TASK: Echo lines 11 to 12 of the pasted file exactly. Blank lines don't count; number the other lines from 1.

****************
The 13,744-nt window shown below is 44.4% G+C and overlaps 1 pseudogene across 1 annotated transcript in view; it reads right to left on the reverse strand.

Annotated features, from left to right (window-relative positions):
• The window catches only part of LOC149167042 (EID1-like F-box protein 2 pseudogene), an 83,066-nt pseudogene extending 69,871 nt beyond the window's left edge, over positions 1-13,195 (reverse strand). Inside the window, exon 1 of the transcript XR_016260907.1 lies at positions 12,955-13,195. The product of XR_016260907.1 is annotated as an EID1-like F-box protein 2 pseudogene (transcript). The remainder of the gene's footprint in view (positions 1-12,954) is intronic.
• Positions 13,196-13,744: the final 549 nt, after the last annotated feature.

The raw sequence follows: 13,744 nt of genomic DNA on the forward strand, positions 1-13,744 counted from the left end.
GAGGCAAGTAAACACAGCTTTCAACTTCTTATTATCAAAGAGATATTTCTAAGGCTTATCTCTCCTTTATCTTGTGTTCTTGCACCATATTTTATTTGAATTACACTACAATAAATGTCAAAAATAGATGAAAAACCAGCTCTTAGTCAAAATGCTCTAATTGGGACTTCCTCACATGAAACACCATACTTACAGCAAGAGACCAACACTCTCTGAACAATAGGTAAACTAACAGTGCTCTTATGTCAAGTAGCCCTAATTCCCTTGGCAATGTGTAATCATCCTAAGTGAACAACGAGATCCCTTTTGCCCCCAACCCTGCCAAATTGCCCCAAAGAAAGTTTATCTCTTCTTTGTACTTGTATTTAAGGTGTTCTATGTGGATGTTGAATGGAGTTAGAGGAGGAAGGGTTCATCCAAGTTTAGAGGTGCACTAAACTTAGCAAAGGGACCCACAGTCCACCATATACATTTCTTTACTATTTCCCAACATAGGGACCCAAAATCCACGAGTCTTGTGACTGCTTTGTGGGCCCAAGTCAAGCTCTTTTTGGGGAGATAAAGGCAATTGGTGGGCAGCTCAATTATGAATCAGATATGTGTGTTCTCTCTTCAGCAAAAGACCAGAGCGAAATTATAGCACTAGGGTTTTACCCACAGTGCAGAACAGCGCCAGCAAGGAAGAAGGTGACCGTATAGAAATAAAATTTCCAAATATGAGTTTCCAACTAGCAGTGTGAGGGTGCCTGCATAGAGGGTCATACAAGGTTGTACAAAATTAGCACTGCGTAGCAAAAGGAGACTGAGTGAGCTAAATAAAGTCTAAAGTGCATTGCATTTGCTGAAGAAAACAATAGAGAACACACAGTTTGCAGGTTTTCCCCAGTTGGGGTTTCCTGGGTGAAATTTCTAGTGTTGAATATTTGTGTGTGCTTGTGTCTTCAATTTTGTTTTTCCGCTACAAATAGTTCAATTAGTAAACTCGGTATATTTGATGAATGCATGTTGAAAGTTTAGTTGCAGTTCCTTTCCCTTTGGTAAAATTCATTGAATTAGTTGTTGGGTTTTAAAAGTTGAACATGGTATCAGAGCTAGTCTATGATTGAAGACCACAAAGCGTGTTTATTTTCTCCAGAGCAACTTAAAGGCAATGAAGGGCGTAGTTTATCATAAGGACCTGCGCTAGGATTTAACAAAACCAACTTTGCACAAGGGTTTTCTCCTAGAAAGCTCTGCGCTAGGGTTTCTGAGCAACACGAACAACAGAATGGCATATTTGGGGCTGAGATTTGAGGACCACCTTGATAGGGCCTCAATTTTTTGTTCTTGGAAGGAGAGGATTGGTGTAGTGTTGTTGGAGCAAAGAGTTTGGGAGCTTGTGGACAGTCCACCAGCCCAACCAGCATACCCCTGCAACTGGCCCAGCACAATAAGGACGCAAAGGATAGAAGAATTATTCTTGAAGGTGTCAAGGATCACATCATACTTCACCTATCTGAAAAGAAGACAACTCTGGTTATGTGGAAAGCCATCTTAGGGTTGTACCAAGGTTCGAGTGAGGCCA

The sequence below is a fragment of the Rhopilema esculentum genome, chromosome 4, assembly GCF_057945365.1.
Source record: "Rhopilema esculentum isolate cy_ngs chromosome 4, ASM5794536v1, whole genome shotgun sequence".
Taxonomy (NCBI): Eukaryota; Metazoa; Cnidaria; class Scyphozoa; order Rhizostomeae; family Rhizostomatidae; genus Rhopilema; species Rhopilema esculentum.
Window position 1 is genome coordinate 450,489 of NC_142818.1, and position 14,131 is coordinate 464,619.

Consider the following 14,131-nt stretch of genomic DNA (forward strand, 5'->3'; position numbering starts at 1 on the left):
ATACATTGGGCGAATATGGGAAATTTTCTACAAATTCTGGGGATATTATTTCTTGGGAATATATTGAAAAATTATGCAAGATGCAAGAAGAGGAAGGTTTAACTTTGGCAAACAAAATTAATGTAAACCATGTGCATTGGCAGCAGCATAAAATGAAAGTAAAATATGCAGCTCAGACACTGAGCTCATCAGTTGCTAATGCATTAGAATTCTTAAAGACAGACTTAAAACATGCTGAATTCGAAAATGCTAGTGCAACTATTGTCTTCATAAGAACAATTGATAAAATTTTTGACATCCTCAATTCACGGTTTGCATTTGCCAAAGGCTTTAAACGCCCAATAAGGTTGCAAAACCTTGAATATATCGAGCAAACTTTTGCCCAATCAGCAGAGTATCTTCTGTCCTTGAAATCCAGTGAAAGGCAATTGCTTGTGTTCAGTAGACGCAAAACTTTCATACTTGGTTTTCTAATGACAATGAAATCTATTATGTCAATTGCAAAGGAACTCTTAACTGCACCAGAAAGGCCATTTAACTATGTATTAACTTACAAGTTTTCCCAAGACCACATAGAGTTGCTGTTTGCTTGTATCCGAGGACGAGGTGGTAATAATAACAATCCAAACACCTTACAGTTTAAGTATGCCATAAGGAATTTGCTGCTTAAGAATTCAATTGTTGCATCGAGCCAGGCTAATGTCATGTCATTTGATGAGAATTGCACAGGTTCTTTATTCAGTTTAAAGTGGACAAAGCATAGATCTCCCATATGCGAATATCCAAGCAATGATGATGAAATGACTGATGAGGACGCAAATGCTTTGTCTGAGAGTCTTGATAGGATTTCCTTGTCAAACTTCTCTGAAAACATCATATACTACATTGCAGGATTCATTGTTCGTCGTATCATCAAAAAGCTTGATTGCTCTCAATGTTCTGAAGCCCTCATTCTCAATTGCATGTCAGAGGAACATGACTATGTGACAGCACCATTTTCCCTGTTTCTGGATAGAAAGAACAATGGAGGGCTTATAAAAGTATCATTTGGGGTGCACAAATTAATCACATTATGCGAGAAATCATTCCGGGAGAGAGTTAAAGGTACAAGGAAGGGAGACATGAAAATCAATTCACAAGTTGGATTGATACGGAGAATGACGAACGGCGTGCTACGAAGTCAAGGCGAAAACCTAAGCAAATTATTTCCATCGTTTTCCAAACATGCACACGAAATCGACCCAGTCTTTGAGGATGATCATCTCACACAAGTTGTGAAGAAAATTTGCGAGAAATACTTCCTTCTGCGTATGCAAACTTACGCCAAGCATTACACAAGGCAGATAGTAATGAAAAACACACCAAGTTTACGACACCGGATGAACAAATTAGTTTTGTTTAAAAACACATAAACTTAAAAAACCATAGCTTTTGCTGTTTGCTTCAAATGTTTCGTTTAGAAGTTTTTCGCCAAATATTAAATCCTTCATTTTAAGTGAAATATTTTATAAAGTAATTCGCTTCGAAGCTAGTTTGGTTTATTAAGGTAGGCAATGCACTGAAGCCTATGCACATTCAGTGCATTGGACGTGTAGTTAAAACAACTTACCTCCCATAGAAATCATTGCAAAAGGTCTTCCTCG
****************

Consider the following 14,131-nt stretch of genomic DNA (forward strand, 5'->3'; position numbering starts at 1 on the left):
ATACATTGGGCGAATATGGGAAATTTTCTACAAATTCTGGGGATATTATTTCTTGGGAATATATTGAAAAATTATGCAAGATGCAAGAAGAGGAAGGTTTAACTTTGGCAAACAAAATTAATGTAAACCATGTGCATTGGCAGCAGCATAAAATGAAAGTAAAATATGCAGCTCAGACACTGAGCTCATCAGTTGCTAATGCATTAGAATTCTTAAAGACAGACTTAAAACATGCTGAATTCGAAAATGCTAGTGCAACTATTGTCTTCATAAGAACAATTGATAAAATTTTTGACATCCTCAATTCACGGTTTGCATTTGCCAAAGGCTTTAAACGCCCAATAAGGTTGCAAAACCTTGAATATATCGAGCAAACTTTTGCCCAATCAGCAGAGTATCTTCTGTCCTTGAAATCCAGTGAAAGGCAATTGCTTGTGTTCAGTAGACGCAAAACTTTCATACTTGGTTTTCTAATGACAATGAAATCTATTATGTCAATTGCAAAGGAACTCTTAACTGCACCAGAAAGGCCATTTAACTATGTATTAACTTACAAGTTTTCCCAAGACCACATAGAGTTGCTGTTTGCTTGTATCCGAGGACGAGGTGGTAATAATAACAATCCAAACACCTTACAGTTTAAGTATGCCATAAGGAATTTGCTGCTTAAGAATTCAATTGTTGCATCGAGCCAGGCTAATGTCATGTCATTTGATGAGAATTGCACAGGTTCTTTATTCAGTTTAAAGTGGACAAAGCATAGATCTCCCATATGCGAATATCCAAGCAATGATGATGAAATGACTGATGAGGACGCAAATGCTTTGTCTGAGAGTCTTGATAGGATTTCCTTGTCAAACTTCTCTGAAAACATCATATACTACATTGCAGGATTCATTGTTCGTCGTATCATCAAAAAGCTTGATTGCTCTCAATGTTCTGAAGCCCTCATTCTCAATTGCATGTCAGAGGAACATGACTATGTGACAGCACCATTTTCCCTGTTTCTGGATAGAAAGAACAATGGAGGGCTTATAAAAGTATCATTTGGGGTGCACAAATTAATCACATTATGCGAGAAATCATTCCGGGAGAGAGTTAAAGGTACAAGGAAGGGAGACATGAAAATCAATTCACAAGTTGGATTGATACGGAGAATGACGAACGGCGTGCTACGAAGTCAAGGCGAAAACCTAAGCAAATTATTTCCATCGTTTTCCAAACATGCACACGAAATCGACCCAGTCTTTGAGGATGATCATCTCACACAAGTTGTGAAGAAAATTTGCGAGAAATACTTCCTTCTGCGTATGCAAACTTACGCCAAGCATTACACAAGGCAGATAGTAATGAAAAACACACCAAGTTTACGACACCGGATGAACAAATTAGTTTTGTTTAAAAACACATAAACTTAAAAAACCATAGCTTTTGCTGTTTGCTTCAAATGTTTCGTTTAGAAGTTTTTCGCCAAATATTAAATCCTTCATTTTAAGTGAAATATTTTATAAAGTAATTCGCTTCGAAGCTAGTTTGGTTTATTAAGGTAGGCAATGCACTGAAGCCTATGCACATTCAGTGCATTGGACGTGTAGTTAAAACAACTTACCTCCCATAGAAATCATTGCAAAAGGTCTTCCTCG